The History of Anacortes

The History of Anacortes, and the Early History of Fidalgo Island

History & Fishing in AnacortesIn many ways, Fidalgo Island struggles for its rightful place among romantic histories of the region. Fidalgo, so named for Spanish explorer Lt. Salvador Fidalgo, gets far less romantic press than neighboring islands including Whidbey and San Juan. The reality is that many people who arrive here via Deception Pass or Duane Berentson bridges are unaware they are on an island at all.

Too many Northwest neighbors think of Fidalgo Island as nothing more than home to a state ferry terminal and a stretch of twisting highway that connects Whidbey Island to the mainland. A glance at the history books,however, reveals a rich history – and recent census figures provide ample evidence that Fidalgo Island is anything but old news.

The island’s status in the story of the white man’s settlement of this region is told in part in “History of Skagit and Snohomish Counties,” a book compiled by the Interstate Publishing Company at the turn of the century:

“It was after the Fraser River excitement (gold rush of 1858) began its influence … that the first permanent settler commenced the task of home-building in what is now the county of Skagit,” reported the authors. “In a land where the sound of the locomotive’s whistle had never yet been heard, where roads of any kind were not in existence and where waterways were practically the only means of travel, it is not surprising that an island should be chosen as the site of early settlement.

“Furthermore, on Fidalgo was one very potent attraction to those who would follow husbandry (farming) in a densely timbered country. At the head of Fidalgo Bay was a fern-covered prairie of considerable area, a prairie which is said had been a favorite camping-ground with the Indian tribes for unknown ages.”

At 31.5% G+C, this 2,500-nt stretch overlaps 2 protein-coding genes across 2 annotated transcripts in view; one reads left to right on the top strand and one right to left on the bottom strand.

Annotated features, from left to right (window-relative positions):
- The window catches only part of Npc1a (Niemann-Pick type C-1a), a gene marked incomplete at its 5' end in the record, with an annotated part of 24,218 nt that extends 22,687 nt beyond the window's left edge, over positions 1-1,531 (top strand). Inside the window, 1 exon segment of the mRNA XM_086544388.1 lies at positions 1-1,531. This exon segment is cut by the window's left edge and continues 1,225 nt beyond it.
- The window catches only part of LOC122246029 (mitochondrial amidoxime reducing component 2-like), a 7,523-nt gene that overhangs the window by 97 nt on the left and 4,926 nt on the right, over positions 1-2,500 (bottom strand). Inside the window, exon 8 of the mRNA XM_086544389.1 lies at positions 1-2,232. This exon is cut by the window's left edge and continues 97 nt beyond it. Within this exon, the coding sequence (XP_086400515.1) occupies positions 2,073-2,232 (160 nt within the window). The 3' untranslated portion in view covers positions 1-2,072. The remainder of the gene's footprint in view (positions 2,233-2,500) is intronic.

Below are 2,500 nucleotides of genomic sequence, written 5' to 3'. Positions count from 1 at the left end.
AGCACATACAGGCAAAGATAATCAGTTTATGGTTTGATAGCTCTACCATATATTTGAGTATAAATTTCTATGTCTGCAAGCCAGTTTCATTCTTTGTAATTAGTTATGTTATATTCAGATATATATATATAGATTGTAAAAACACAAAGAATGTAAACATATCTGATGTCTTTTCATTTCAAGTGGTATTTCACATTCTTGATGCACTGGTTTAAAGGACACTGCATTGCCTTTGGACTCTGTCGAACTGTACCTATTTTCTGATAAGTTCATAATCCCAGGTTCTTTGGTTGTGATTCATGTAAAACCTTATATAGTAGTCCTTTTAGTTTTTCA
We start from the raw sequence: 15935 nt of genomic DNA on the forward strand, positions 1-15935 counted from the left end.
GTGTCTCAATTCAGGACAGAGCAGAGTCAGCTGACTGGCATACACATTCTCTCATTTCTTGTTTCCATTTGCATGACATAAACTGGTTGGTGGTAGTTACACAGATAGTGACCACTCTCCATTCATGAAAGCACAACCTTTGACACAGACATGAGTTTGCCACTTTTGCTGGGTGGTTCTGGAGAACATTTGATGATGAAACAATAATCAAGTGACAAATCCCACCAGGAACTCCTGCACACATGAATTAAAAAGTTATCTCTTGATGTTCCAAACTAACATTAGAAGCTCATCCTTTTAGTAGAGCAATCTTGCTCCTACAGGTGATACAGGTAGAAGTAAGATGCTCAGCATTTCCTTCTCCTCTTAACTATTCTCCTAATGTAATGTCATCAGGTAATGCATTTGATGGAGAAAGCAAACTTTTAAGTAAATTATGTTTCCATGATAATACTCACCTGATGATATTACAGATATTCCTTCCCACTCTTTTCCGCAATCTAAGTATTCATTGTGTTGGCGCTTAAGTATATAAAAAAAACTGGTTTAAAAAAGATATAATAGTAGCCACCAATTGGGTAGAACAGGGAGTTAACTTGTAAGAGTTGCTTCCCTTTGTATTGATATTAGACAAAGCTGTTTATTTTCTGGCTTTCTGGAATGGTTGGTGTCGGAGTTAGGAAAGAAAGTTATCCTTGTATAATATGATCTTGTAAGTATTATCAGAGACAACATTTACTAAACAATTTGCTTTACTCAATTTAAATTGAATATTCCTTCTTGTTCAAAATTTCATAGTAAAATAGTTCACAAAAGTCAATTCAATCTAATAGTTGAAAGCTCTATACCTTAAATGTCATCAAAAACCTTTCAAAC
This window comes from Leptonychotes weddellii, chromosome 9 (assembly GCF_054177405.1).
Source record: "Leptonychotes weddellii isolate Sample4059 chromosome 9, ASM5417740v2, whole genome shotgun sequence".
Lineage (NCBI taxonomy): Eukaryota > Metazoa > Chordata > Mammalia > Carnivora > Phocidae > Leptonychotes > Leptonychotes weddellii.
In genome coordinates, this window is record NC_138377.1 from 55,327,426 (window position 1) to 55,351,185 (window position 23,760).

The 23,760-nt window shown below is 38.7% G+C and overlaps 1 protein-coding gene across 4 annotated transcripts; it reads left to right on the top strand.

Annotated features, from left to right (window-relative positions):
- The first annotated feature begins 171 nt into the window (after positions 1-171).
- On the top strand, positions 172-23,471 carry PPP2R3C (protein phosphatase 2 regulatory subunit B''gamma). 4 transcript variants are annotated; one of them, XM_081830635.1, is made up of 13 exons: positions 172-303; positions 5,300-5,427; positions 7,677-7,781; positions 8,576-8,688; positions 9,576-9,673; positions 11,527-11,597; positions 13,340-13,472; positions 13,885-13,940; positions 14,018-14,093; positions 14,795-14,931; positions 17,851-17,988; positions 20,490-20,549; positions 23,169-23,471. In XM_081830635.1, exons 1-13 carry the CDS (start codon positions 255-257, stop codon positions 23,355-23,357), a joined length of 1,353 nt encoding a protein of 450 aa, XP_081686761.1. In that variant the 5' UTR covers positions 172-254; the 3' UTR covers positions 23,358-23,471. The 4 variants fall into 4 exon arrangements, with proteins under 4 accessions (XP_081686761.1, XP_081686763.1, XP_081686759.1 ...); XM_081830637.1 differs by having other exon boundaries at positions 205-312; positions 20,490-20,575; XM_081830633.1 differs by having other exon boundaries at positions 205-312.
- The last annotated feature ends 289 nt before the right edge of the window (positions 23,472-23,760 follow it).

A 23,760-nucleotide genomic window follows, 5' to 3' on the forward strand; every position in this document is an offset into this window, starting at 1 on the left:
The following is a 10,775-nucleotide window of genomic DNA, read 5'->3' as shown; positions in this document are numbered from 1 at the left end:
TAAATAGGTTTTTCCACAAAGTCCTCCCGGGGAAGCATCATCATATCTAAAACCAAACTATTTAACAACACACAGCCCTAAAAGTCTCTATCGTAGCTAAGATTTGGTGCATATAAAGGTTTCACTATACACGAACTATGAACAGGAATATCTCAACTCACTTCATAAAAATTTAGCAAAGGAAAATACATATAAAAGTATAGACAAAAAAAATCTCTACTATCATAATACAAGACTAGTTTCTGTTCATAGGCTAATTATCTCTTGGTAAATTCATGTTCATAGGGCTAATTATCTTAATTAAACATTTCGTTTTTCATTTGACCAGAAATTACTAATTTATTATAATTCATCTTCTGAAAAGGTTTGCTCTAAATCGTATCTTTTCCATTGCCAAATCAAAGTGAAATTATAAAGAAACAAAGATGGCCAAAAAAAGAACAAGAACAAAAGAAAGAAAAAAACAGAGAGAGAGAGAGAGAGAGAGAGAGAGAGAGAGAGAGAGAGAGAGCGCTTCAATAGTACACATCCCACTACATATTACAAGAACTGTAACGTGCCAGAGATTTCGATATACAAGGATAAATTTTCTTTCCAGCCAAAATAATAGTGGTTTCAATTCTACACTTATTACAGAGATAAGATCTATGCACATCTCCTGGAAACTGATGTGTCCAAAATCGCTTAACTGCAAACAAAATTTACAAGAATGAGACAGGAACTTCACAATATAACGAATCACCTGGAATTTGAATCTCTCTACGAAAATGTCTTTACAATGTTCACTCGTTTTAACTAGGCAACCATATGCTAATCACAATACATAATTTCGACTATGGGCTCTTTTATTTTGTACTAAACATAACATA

This book tells of a decision by adventurer Charles W. Beale, his cousin Robert and a party of four others to build a cabin on what is now known as March Point. Among those in the Beale party was Lt. Robert H. Davis, nephew of the man who would be come president of the Confederacy.History is alive in Anacortes - the Wilson Building

According to this history book, Davis “gave up his wild ways,” returning home to fight in the Civil War. His place in the Northwest was filled by William Bonner, who sold his property rights in December 1869 to William Munks. Many settlers followed. Almina Richards Griffin, wife of John T. Griffin, is credited with being the first white woman to live on the island. She and her husband arrived from Whatcom in the late 1860s. By the early Seventies, settlement on the island was permanent.

“Practically all the government land was taken by 1873,” reported the History of Skagit and Snohomish Counties. “The inhabitants were enjoying semi-weekly communication by steamer with the outside world, while in their own settlement they had two stores, two blacksmith shops, a wheelwright’s shop, a post office and a good public school.”

Much of the development of the Seventies was due to speculation that the island would be selected as the terminus of the Northern Pacific Railroad. Extensive holdings along the shore of Ship Harbor were secured by Hazard Stephens, son of Governor Isaac I. Stevens.

“It remained the property of the Stevens family until 1877,” reports the History, “when the clouds became so thick over the Northern Pacific Railway project that it seemed the road would never be completed.”

History is Alive in Anacortes - The MuseumIt was not completed, and Stevens sold his property to Mrs. Anna (Curtis) Bowman, wife of city founder Amos Bowman.

This is where most histories of the island begin. A slightly corrupted version of Anna Curtis Bowman’s name was taken for the island’s ‘capital’ city – Anacortes. This city ultimately would be the only incorporated community on the island.

Among those reputed to be the first permanent settlers on the neighboring mainland of Skagit County was Samuel Calhoun. Already the Swinomish Channel that defines Fidalgo’s east shore had the reputation as a formidable body of water. Neighboring farmers and Swinomish tribal leaders alike scoffed when Calhoun began to dike a farm adjacent to the Slough – but the diking succeeded and Calhoun soon brought in bumper crops.

Let there be no mistake. Fidalgo – home of lakes, forests, beaches and harbors – is an island steeped in history.

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